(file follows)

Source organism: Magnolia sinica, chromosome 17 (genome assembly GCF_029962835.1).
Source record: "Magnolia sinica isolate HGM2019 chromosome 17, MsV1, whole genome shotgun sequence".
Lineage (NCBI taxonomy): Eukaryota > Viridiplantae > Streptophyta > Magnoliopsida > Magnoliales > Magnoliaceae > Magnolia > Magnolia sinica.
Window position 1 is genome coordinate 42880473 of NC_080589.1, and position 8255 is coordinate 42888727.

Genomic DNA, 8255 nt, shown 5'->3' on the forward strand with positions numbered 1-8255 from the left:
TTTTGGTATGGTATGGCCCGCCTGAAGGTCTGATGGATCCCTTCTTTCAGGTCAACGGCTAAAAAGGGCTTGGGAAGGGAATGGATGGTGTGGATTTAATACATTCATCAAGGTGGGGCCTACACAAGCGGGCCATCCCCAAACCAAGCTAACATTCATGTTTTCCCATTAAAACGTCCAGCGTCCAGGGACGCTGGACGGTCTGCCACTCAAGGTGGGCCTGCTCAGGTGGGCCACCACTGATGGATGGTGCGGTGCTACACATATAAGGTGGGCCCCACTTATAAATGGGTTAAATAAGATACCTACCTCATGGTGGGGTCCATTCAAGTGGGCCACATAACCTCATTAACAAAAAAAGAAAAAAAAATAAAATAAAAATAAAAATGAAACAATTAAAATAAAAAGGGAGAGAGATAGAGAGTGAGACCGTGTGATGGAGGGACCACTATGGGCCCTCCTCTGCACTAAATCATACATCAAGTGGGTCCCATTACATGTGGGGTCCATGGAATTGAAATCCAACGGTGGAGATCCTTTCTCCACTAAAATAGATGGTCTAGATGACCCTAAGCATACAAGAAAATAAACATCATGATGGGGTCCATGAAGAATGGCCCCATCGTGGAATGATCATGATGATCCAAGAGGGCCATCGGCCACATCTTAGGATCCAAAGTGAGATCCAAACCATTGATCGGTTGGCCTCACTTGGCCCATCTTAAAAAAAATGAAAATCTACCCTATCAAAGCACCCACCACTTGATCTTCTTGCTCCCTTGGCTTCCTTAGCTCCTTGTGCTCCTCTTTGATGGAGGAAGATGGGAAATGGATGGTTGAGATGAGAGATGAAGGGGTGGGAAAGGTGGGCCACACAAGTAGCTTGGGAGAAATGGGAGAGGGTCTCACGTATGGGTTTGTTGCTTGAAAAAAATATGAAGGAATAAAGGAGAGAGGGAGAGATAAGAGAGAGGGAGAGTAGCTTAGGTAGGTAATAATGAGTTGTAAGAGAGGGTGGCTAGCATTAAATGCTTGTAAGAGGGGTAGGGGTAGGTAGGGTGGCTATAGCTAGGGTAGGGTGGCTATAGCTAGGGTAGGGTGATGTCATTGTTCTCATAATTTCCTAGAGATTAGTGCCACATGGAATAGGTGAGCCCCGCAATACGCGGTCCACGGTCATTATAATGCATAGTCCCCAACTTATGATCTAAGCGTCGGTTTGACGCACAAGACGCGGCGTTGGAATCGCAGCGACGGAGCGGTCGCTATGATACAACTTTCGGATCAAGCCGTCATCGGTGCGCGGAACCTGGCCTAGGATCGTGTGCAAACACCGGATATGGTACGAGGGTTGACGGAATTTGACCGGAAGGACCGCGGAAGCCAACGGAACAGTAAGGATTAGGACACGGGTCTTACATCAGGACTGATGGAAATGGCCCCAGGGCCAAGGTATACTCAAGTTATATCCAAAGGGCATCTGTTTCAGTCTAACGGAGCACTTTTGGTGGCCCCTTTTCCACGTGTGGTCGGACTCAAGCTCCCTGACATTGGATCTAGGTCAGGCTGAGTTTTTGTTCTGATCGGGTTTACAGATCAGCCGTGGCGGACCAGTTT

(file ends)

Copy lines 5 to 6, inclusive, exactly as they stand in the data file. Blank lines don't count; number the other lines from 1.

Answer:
Genomic DNA, 8255 nt, shown 5'->3' on the forward strand with positions numbered 1-8255 from the left:
TTTTGGTATGGTATGGCCCGCCTGAAGGTCTGATGGATCCCTTCTTTCAGGTCAACGGCTAAAAAGGGCTTGGGAAGGGAATGGATGGTGTGGATTTAATACATTCATCAAGGTGGGGCCTACACAAGCGGGCCATCCCCAAACCAAGCTAACATTCATGTTTTCCCATTAAAACGTCCAGCGTCCAGGGACGCTGGACGGTCTGCCACTCAAGGTGGGCCTGCTCAGGTGGGCCACCACTGATGGATGGTGCGGTGCTACACATATAAGGTGGGCCCCACTTATAAATGGGTTAAATAAGATACCTACCTCATGGTGGGGTCCATTCAAGTGGGCCACATAACCTCATTAACAAAAAAAGAAAAAAAAATAAAATAAAAATAAAAATGAAACAATTAAAATAAAAAGGGAGAGAGATAGAGAGTGAGACCGTGTGATGGAGGGACCACTATGGGCCCTCCTCTGCACTAAATCATACATCAAGTGGGTCCCATTACATGTGGGGTCCATGGAATTGAAATCCAACGGTGGAGATCCTTTCTCCACTAAAATAGATGGTCTAGATGACCCTAAGCATACAAGAAAATAAACATCATGATGGGGTCCATGAAGAATGGCCCCATCGTGGAATGATCATGATGATCCAAGAGGGCCATCGGCCACATCTTAGGATCCAAAGTGAGATCCAAACCATTGATCGGTTGGCCTCACTTGGCCCATCTTAAAAAAAATGAAAATCTACCCTATCAAAGCACCCACCACTTGATCTTCTTGCTCCCTTGGCTTCCTTAGCTCCTTGTGCTCCTCTTTGATGGAGGAAGATGGGAAATGGATGGTTGAGATGAGAGATGAAGGGGTGGGAAAGGTGGGCCACACAAGTAGCTTGGGAGAAATGGGAGAGGGTCTCACGTATGGGTTTGTTGCTTGAAAAAAATATGAAGGAATAAAGGAGAGAGGGAGAGATAAGAGAGAGGGAGAGTAGCTTAGGTAGGTAATAATGAGTTGTAAGAGAGGGTGGCTAGCATTAAATGCTTGTAAGAGGGGTAGGGGTAGGTAGGGTGGCTATAGCTAGGGTAGGGTGGCTATAGCTAGGGTAGGGTGATGTCATTGTTCTCATAATTTCCTAGAGATTAGTGCCACATGGAATAGGTGAGCCCCGCAATACGCGGTCCACGGTCATTATAATGCATAGTCCCCAACTTATGATCTAAGCGTCGGTTTGACGCACAAGACGCGGCGTTGGAATCGCAGCGACGGAGCGGTCGCTATGATACAACTTTCGGATCAAGCCGTCATCGGTGCGCGGAACCTGGCCTAGGATCGTGTGCAAACACCGGATATGGTACGAGGGTTGACGGAATTTGACCGGAAGGACCGCGGAAGCCAACGGAACAGTAAGGATTAGGACACGGGTCTTACATCAGGACTGATGGAAATGGCCCCAGGGCCAAGGTATACTCAAGTTATATCCAAAGGGCATCTGTTTCAGTCTAACGGAGCACTTTTGGTGGCCCCTTTTCCACGTGTGGTCGGACTCAAGCTCCCTGACATTGGATCTAGGTCAGGCTGAGTTTTTGTTCTGATCGGGTTTACAGATCAGCCGTGGCGGACCAGTTT